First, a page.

Dark matter is a mysterious kind of substance that is thought to outweigh ordinary matter five to one. Its existence, which has yet to prove, is required to explain many aspects of the cosmos. However, we have no idea what it is. Many people have speculated that it could be black holes that emerged shortly after the Big Bang. Some have already proven wrong, while others have made a comeback. An intriguing piece of research published in The Astrophysical Journal last month makes a bold claim; if black holes formed spontaneously during the early moments of the universe, and the majority of them have a mass equivalent to 1.4 times our Sun, then these primordial black holes could explain all of the dark matter we expect to exist in the universe.
That is not all, though. Even in the early cosmos, the existence of such a large population of black holes provides an ideal starting point for the development of such giant supermassive black holes, hundreds of millions of times the mass of our Sun. They could be the seed of these primordial black holes. In a statement, Yale professor of astronomy and physics Priyamvada Natarajan said, “Primordial black holes, if they exist, could well represent the seeds from which all supermassive black holes develop, including the one at the heart of the Milky Way.”
“What I find personally incredibly fascinating about this notion is how it elegantly combines and addresses the two really tough topics that I concentrate on — investigating the nature of dark matter and the development and expansion of black holes,” she added. Primordial black holes could also explain why the cosmos has an overabundance of infrared radiation that synchronized with X-ray emission from distant sources. This could explain by the merging of these primordial black holes.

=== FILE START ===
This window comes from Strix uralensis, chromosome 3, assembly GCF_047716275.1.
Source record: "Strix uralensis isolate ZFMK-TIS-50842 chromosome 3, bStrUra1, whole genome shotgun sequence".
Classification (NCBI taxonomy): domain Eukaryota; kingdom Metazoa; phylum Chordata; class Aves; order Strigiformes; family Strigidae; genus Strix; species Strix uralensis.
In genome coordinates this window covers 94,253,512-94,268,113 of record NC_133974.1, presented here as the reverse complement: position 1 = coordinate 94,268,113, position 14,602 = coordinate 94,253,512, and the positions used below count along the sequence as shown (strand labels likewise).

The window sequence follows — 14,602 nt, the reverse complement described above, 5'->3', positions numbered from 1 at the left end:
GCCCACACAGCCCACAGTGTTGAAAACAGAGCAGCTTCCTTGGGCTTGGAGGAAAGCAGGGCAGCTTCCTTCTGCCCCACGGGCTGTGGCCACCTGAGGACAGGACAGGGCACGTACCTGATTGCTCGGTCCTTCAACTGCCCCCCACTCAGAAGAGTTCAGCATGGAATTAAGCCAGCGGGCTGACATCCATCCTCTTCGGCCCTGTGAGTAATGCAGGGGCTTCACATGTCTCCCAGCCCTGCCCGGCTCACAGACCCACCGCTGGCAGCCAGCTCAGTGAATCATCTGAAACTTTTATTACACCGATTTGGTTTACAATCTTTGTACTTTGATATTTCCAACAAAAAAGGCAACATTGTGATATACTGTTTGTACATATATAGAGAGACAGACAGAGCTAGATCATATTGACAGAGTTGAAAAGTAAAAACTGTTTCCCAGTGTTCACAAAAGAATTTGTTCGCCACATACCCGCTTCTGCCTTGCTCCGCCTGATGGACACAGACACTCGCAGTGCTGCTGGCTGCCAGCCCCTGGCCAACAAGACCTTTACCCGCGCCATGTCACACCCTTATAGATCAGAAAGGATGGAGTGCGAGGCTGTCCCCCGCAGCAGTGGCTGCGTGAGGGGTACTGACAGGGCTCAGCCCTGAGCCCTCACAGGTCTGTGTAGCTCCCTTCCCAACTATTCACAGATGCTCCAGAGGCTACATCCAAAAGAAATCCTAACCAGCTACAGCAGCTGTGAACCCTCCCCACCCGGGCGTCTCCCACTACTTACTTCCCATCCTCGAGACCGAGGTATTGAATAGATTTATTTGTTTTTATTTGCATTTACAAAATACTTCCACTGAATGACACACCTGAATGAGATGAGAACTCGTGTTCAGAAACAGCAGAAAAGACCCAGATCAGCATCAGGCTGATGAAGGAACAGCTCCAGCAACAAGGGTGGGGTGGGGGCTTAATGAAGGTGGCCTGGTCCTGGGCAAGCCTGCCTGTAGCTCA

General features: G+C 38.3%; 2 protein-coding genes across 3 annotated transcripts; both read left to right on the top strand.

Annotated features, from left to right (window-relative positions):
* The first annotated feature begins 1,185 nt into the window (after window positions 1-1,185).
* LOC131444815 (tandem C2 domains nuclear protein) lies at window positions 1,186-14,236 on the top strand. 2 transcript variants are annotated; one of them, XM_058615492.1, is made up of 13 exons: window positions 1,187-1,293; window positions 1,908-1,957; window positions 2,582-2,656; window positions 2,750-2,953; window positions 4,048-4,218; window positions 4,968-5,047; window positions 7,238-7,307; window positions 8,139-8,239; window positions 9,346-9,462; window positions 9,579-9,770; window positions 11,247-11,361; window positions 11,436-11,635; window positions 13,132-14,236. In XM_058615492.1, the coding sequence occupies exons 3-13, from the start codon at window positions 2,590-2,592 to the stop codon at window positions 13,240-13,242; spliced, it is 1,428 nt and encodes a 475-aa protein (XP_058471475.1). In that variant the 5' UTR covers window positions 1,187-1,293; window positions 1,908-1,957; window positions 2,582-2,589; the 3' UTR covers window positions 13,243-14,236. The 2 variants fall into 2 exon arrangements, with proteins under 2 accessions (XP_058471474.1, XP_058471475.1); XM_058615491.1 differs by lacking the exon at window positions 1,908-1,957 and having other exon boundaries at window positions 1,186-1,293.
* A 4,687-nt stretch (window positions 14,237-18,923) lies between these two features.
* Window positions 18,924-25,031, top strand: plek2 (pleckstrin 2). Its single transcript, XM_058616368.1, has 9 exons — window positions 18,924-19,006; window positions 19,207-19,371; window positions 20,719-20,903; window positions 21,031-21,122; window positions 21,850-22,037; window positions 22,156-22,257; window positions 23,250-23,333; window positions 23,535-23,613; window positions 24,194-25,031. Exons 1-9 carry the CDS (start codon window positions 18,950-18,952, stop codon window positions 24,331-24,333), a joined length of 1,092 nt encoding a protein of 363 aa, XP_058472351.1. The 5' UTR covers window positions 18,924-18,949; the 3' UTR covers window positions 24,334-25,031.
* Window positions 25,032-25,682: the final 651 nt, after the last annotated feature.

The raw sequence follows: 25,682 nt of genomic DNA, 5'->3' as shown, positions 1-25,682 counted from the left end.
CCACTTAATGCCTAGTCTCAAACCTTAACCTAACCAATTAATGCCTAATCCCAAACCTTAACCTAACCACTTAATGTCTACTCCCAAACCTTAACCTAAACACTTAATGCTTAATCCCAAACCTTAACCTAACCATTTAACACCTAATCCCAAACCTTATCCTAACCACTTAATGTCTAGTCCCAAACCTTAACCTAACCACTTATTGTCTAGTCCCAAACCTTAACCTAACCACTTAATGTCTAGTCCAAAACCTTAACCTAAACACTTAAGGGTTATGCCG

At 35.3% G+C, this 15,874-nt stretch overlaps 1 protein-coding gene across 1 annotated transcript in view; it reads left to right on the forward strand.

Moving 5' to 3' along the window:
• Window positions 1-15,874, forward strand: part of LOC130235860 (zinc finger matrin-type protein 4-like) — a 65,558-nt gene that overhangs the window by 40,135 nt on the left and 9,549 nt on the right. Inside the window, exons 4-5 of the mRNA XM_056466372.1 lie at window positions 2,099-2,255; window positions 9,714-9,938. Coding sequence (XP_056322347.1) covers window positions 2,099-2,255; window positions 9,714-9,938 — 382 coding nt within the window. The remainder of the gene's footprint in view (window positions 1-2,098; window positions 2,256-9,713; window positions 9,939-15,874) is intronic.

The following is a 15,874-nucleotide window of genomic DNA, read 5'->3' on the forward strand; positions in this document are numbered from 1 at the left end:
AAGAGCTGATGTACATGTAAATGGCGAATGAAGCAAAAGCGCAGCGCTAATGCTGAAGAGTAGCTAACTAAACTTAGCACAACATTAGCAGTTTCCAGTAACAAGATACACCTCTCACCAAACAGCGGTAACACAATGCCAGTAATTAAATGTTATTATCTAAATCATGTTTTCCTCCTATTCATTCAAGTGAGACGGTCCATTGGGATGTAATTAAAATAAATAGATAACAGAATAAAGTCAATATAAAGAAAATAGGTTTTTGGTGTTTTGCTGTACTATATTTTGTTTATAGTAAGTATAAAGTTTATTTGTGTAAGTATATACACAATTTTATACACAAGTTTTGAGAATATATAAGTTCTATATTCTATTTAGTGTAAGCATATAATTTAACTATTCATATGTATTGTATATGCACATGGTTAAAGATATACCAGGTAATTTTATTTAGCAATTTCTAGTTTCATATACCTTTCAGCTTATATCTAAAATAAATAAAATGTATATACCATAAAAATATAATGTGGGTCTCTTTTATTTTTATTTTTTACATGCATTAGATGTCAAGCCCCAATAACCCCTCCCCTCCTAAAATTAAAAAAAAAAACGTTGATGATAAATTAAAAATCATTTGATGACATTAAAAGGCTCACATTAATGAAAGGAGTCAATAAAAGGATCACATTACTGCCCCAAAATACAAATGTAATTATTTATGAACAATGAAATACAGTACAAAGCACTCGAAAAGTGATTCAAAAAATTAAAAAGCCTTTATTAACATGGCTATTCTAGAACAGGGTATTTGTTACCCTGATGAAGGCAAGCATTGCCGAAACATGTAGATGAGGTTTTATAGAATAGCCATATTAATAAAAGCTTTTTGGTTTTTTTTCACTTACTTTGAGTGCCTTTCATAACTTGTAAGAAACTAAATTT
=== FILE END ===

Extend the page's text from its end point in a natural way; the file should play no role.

“Our research indicates that we may solve mysteries of modern cosmology without introducing new particles or physics, from the nature of dark matter to the creation of supermassive black holes,” said first author associate professor Nico Cappelluti of the University of Miami. One of the most interesting aspects of this concept is that it may test very soon. The brand new JWST, which just yesterday successfully deployed its secondary mirror, making it a telescope, planned to study the universe’s initial stars and galaxies. JWST will be able to witness more stars and galaxies developing around primordial black holes if dark matter is made up of them.
LISA, the gravitational wave observatory in orbit, will launch in the next decade. LISA will be so sensitive that it will be able to detect the merging of these primordial black holes. “It was enticing to delve deeper into this concept, knowing that it had the potential to be validated quite soon,” Natarajan said.